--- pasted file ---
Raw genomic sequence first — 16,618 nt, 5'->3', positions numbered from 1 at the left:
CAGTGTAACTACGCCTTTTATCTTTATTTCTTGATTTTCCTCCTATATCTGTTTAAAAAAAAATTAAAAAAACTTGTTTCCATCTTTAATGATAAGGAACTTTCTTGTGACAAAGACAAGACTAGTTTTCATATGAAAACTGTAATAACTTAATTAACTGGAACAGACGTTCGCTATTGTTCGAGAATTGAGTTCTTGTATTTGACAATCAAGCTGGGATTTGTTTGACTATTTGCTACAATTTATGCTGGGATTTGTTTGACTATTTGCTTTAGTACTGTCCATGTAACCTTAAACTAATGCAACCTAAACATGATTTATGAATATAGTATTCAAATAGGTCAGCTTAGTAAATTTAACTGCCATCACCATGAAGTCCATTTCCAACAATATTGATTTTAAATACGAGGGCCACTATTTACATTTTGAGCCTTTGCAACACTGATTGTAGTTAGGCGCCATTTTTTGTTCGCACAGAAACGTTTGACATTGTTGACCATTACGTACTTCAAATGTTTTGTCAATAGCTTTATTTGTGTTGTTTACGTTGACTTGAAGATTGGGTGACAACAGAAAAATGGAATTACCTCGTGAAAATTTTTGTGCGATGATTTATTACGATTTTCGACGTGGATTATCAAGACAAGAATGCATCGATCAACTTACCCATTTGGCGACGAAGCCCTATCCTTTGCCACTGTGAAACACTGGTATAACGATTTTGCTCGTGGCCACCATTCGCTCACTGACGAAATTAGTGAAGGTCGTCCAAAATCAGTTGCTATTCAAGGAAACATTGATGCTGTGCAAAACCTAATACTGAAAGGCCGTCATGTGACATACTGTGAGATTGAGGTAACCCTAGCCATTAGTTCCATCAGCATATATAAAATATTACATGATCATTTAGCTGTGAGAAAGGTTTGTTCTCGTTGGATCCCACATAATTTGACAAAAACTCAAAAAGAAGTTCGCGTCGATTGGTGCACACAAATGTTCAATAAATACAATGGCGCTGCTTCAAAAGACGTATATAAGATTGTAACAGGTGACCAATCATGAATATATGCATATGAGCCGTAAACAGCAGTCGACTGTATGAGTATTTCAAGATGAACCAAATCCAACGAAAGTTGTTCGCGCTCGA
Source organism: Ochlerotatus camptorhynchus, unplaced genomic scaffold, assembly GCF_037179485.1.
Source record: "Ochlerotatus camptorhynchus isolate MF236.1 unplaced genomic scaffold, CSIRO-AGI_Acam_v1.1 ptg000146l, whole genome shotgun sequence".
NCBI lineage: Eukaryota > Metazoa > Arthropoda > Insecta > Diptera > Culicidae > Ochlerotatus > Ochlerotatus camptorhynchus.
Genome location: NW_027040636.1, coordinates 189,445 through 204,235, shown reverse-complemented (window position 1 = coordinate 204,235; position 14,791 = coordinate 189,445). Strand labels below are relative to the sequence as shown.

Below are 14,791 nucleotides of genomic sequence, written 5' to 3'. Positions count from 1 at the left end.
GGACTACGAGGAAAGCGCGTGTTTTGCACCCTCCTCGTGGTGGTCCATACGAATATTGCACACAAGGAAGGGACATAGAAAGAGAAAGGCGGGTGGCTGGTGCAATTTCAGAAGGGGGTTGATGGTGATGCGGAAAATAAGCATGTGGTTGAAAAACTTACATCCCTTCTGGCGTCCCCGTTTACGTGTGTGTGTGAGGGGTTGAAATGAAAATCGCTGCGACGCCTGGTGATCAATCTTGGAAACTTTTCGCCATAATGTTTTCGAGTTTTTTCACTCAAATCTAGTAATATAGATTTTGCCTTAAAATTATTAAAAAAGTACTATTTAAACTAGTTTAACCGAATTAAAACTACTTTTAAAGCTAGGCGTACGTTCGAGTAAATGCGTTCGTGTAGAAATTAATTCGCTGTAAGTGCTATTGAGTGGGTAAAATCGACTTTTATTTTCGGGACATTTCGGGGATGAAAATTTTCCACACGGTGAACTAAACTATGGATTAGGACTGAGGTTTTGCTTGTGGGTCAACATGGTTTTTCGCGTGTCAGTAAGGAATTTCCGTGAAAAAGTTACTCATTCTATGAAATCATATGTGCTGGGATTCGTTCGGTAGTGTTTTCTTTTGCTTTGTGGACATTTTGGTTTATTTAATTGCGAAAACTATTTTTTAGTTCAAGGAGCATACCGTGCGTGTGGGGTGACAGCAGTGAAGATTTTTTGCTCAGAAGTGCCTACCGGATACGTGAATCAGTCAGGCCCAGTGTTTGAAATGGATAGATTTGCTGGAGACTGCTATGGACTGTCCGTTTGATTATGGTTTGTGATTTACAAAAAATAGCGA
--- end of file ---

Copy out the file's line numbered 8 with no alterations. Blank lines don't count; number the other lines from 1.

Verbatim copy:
GGACTACGAGGAAAGCGCGTGTTTTGCACCCTCCTCGTGGTGGTCCATACGAATATTGCACACAAGGAAGGGACATAGAAAGAGAAAGGCGGGTGGCTGGTGCAATTTCAGAAGGGGGTTGATGGTGATGCGGAAAATAAGCATGTGGTTGAAAAACTTACATCCCTTCTGGCGTCCCCGTTTACGTGTGTGTGTGAGGGGTTGAAATGAAAATCGCTGCGACGCCTGGTGATCAATCTTGGAAACTTTTCGCCATAATGTTTTCGAGTTTTTTCACTCAAATCTAGTAATATAGATTTTGCCTTAAAATTATTAAAAAAGTACTATTTAAACTAGTTTAACCGAATTAAAACTACTTTTAAAGCTAGGCGTACGTTCGAGTAAATGCGTTCGTGTAGAAATTAATTCGCTGTAAGTGCTATTGAGTGGGTAAAATCGACTTTTATTTTCGGGACATTTCGGGGATGAAAATTTTCCACACGGTGAACTAAACTATGGATTAGGACTGAGGTTTTGCTTGTGGGTCAACATGGTTTTTCGCGTGTCAGTAAGGAATTTCCGTGAAAAAGTTACTCATTCTATGAAATCATATGTGCTGGGATTCGTTCGGTAGTGTTTTCTTTTGCTTTGTGGACATTTTGGTTTATTTAATTGCGAAAACTATTTTTTAGTTCAAGGAGCATACCGTGCGTGTGGGGTGACAGCAGTGAAGATTTTTTGCTCAGAAGTGCCTACCGGATACGTGAATCAGTCAGGCCCAGTGTTTGAAATGGATAGATTTGCTGGAGACTGCTATGGACTGTCCGTTTGATTATGGTTTGTGATTTACAAAAAATAGCGA